An eye for an eye is not justice

Dear Editor,

Being "dissed" in Jamaica, verbally or otherwise, is one of the primary triggers of crime, especially murders.

Being disrespected, especially in public or among acquaintances, easily disarms one of self-control. Disrespect tests your vulnerability and strengths as seen in the case of the Clarendon murders, if the report is true.

Unfortunately, in Jamaica, and the world at large, when you are dishonoured publicly but you do not apply the required physical retaliation or counter-attack, you are viewed as a weak fence, pushover, "saffaz", or a "bwoy". You, therefore, lose the "ratings" of the community. In other words, violence has become a cultural indoctrination which, ironically, is reinforced by the very ones who bemoan it.

Some hardened disciples of mob justice mistakenly think that reactive justice gains endorsement from the scriptures by erroneously quoting an eye-for-an-eye prescription without recognising that justice is the message and not necessarily same for same.

Furthermore, similar punishment for a crime committed was long superseded by Jesus's superior prescription and Paul's later recommendation of returning evil for evil to no one (Romans 12:17).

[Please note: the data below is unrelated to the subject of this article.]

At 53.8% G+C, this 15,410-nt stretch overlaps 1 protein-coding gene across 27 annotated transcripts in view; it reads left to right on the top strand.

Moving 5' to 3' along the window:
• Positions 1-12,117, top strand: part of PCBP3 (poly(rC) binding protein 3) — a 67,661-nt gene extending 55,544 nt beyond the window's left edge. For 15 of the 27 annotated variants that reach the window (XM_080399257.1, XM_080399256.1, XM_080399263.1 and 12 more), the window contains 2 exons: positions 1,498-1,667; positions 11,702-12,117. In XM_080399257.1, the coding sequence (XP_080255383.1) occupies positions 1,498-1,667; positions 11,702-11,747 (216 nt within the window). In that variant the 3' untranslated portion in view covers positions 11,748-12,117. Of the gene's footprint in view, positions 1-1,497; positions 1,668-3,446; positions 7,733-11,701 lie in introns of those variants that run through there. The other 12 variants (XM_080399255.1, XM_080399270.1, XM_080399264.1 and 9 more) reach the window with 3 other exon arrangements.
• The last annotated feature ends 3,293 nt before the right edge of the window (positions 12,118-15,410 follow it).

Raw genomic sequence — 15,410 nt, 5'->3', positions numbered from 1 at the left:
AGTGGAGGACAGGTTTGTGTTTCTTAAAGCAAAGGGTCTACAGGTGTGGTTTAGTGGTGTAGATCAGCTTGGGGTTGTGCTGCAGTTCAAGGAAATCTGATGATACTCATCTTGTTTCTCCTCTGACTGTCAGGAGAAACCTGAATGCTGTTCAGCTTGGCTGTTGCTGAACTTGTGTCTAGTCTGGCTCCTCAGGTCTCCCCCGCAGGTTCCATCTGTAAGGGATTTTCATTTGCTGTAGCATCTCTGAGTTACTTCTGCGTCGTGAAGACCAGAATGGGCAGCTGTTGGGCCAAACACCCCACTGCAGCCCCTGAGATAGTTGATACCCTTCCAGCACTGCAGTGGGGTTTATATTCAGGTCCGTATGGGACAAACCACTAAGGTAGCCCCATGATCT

However, absolving a wrong or applying mercy to an offence is not something that just drops from the sky — people's feelings are real, however illogical they seem. A man cannot just up and switch off a hurt feeling anymore than he can physical pain.

But the responses to hurt feelings and disrespect clearly reflect a hollow preparation for confronting such issues, which is largely supported by a skewed cultural norm. Obviously, how one responds to an embarrassment should not be blamed so much on the humilator but on the humiliated. How someone feels about or handles a disrespect is not determined by the insulter but the one who thinks he's disrespected. Actually, if the disrespected person is sufficiently comfortable and has a confident view of himself, an insult meant for him could easily be viewed as being applicable to the one who hurled it.

Homer Sylvester

Mount Vernon, New York

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